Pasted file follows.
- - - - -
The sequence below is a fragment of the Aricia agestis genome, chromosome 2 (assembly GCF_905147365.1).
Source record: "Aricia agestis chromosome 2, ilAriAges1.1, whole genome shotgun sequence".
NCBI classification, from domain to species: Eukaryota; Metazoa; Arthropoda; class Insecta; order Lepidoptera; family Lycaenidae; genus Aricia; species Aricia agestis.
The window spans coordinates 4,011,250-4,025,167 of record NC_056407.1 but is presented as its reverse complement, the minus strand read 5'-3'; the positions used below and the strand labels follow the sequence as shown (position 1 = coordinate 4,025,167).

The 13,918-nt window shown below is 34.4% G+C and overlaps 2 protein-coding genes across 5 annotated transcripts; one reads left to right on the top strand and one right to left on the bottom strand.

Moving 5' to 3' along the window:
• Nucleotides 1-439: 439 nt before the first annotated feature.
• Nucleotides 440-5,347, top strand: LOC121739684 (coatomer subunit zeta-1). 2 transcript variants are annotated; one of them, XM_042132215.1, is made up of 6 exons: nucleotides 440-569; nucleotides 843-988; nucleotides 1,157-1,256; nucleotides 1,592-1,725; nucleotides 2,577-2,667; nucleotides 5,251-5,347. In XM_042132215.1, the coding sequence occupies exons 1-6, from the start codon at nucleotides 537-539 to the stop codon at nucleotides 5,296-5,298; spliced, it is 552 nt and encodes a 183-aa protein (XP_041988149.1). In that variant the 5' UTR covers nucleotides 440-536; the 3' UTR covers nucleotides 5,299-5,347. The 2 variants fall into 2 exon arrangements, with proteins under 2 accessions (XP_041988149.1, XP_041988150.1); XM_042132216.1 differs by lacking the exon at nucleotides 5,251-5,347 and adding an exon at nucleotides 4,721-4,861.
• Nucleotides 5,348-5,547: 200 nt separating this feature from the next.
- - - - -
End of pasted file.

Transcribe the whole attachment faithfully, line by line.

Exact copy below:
The sequence below is a fragment of the Aricia agestis genome, chromosome 2 (assembly GCF_905147365.1).
Source record: "Aricia agestis chromosome 2, ilAriAges1.1, whole genome shotgun sequence".
NCBI classification, from domain to species: Eukaryota; Metazoa; Arthropoda; class Insecta; order Lepidoptera; family Lycaenidae; genus Aricia; species Aricia agestis.
The window spans coordinates 4,011,250-4,025,167 of record NC_056407.1 but is presented as its reverse complement, the minus strand read 5'-3'; the positions used below and the strand labels follow the sequence as shown (position 1 = coordinate 4,025,167).

The 13,918-nt window shown below is 34.4% G+C and overlaps 2 protein-coding genes across 5 annotated transcripts; one reads left to right on the top strand and one right to left on the bottom strand.

Moving 5' to 3' along the window:
• Nucleotides 1-439: 439 nt before the first annotated feature.
• Nucleotides 440-5,347, top strand: LOC121739684 (coatomer subunit zeta-1). 2 transcript variants are annotated; one of them, XM_042132215.1, is made up of 6 exons: nucleotides 440-569; nucleotides 843-988; nucleotides 1,157-1,256; nucleotides 1,592-1,725; nucleotides 2,577-2,667; nucleotides 5,251-5,347. In XM_042132215.1, the coding sequence occupies exons 1-6, from the start codon at nucleotides 537-539 to the stop codon at nucleotides 5,296-5,298; spliced, it is 552 nt and encodes a 183-aa protein (XP_041988149.1). In that variant the 5' UTR covers nucleotides 440-536; the 3' UTR covers nucleotides 5,299-5,347. The 2 variants fall into 2 exon arrangements, with proteins under 2 accessions (XP_041988149.1, XP_041988150.1); XM_042132216.1 differs by lacking the exon at nucleotides 5,251-5,347 and adding an exon at nucleotides 4,721-4,861.
• Nucleotides 5,348-5,547: 200 nt separating this feature from the next.